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In Memoriam: 'Lucky' The Mystical Albino Squirrel At The University Of North Texas, Dies

University of North Texas
"Lucky," the albino squirrel that died this week, isn't the first "Lucky" at UNT. And he likely won't be the last.

Five stories that have North Texas talking: This Addison-based agency throws birthday parties for homeless kids; Fort Worth police handed out holiday tofurkeys Wednesday; a TCU prof explains the science of whiskey; and more.

A beloved albino squirrel that roamed the University of North Texas campus died this week. Fondly called “Lucky,” the little guy was hit by a car on Highland Street in Denton Tuesday morning and died with the company of a “caring UNT staff member” by his side on his way to the vet, according to UNT’s Facebook post.

“According to the popular mythology surrounding Lucky, a student will earn an A on their exam if they see one of the white squirrels on campus the day of the exam,” The Dallas Morning News reports. The Lucky who died this week wasn’t the first albino squirrel living on campus. And there are many descendants of the original Lucky still frolicking around campus, UNT says. So, students taking final exams next semester may still have a chance at good fortune and good grades. [University of North Texas, The Dallas Morning News]

  • The Birthday Party Project, an Addison-based agency, throws birthday parties for homeless children. In 2012, founder and event planner Paige Chenault was pregnant and thinking about the party she’d have for her newborn child. Then, she was reading a magazine article about homeless children and wondered if they were ever celebrated, according to The Dallas Morning News. Since then the project has put on 3,000 birthdays, with about 20,000 kids in attendance at the parties. The project hosts 31 parties monthly in a dozen U.S. markets, serving 12 North Texas locations alone. [The Dallas Morning News, The Associated Press]


  • Fort Worth Police teamed up with PETA and Spiral Diner to hand out tofu turkeys. The police department received national attention in November when officers pulled over drivers to hand out not traffic tickets but rather Thanksgiving turkeys donated by Metro Ministries, the Fort Worth Star-Telegram reports. After that, PETA reached out to the department to offer “tofurkeys” as a vegan-friendly option for the upcoming holiday weekend. Instead of pulling people over, the officers Wednesday offered the meatless delights to people patronizing the setup at the corner of Main Street and Third Street in downtown Fort Worth. [Fort Worth Star-Telegram]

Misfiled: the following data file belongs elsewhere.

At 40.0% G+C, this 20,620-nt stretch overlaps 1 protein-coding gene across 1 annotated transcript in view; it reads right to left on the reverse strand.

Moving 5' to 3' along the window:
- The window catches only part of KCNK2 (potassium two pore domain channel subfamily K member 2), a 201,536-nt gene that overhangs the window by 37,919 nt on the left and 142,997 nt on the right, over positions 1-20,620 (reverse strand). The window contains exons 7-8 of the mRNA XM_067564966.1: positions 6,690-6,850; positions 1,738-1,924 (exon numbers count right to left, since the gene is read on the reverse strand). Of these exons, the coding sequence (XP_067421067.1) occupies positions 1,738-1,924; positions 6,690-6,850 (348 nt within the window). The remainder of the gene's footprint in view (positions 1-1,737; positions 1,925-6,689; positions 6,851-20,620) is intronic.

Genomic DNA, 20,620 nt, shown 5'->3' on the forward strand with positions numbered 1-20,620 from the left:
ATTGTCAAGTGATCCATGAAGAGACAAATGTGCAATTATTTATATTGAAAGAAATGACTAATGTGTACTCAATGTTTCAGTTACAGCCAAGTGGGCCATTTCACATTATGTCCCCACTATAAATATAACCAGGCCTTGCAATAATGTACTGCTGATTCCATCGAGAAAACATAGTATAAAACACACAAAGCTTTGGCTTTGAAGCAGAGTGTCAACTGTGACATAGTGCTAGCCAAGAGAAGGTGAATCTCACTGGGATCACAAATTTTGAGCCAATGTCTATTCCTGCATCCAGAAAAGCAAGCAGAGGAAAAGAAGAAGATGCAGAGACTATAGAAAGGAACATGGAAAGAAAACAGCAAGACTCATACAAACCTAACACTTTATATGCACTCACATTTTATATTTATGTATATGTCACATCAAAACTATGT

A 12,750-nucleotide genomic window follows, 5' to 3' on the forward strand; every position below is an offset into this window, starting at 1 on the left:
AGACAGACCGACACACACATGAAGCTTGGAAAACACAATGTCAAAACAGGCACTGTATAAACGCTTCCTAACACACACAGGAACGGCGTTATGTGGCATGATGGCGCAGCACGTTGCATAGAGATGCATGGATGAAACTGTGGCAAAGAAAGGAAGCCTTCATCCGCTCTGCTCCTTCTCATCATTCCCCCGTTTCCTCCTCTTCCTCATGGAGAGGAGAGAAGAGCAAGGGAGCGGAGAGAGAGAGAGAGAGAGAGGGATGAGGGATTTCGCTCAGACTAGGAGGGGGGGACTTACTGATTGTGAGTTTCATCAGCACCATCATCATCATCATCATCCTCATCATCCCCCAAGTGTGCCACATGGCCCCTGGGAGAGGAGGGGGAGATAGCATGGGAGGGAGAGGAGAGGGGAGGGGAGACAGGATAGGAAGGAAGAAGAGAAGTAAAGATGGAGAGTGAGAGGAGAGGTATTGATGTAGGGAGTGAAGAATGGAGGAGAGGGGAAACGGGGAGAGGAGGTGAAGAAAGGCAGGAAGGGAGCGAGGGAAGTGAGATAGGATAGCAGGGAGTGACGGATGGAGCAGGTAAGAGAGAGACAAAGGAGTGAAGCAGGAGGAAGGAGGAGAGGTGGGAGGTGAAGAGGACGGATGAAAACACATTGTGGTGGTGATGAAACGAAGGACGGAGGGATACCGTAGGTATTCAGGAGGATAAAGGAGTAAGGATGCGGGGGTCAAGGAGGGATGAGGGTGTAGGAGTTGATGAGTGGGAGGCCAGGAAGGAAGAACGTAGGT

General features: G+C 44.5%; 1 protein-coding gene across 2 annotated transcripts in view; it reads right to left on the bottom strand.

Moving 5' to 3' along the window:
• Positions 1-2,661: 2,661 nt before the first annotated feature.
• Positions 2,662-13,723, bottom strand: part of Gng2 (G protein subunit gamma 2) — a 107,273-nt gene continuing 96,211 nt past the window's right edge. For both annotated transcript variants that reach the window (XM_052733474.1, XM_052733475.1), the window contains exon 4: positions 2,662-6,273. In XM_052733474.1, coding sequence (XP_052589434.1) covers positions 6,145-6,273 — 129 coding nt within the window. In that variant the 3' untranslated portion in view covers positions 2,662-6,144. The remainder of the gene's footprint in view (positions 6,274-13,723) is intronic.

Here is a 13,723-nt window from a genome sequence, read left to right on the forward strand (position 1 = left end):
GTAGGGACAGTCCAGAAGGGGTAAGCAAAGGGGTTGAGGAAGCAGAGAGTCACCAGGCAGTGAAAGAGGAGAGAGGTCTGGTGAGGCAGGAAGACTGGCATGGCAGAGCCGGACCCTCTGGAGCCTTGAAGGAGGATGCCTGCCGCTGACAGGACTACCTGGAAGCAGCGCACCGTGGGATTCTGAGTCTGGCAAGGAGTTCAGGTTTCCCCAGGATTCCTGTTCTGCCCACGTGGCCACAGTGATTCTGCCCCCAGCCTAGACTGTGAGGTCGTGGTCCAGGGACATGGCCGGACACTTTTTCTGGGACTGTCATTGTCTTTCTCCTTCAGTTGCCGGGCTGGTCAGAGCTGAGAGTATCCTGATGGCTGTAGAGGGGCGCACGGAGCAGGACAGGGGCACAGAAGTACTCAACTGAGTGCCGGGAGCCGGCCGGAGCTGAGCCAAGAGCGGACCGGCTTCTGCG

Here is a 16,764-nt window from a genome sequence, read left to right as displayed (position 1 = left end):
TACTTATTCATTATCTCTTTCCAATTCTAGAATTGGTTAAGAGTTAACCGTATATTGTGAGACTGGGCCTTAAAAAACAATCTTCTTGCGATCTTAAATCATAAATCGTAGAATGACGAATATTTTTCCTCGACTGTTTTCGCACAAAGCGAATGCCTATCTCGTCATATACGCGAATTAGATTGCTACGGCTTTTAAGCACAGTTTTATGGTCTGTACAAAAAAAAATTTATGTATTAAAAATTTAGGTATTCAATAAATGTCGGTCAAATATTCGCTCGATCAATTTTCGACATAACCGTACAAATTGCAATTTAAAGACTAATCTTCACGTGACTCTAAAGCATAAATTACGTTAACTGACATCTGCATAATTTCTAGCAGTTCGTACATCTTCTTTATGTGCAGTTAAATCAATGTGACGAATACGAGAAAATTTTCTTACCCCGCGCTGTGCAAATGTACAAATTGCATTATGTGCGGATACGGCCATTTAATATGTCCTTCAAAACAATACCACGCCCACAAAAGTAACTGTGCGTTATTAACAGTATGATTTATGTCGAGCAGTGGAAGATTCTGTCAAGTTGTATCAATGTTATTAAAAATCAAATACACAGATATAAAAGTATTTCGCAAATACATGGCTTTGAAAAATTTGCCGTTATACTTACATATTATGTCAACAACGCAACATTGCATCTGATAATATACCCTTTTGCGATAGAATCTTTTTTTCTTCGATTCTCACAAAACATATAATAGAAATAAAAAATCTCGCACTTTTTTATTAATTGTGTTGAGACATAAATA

• Meet the man believed to be the first black millionaire in Texas. William Madison McDonald, the son of a former slave, was born 150 years ago. “McDonald became an influential banker and a political force who helped shape Fort Worth at the turn of the 20th century, using his wealth and connections to help lift up his city’s African-American community,” KERA’s Christopher Connelly reports. “From basically the beginning of the 20th century, Bill McDonald’s imprint was on Fort Worth,” longtime North Texas newsman Bob Ray Sanders said. “He made his mark, and he kept making his mark, until the day he died.”[KERA News]


  • There’s a science behind almost everything, including whiskey. Eric Simanek, a chemistry professor at Texas Christian University, and Rob Arnold, the head distiller at Firestone and Robertson Distilling Company, wrote the (international award-winning) book on it: “Shots of Knowledge: The Science of Whiskey”. The book includes about 60 illustrated essays, covering topics in whiskey production in a scientific and mathematical context, according to the TCU College of Science and Engineering. Simanek and Arnold joined host Krys Boyd on “Think” this week to talk about how grain and water combine to make bourbon, rye and scotch. [Think]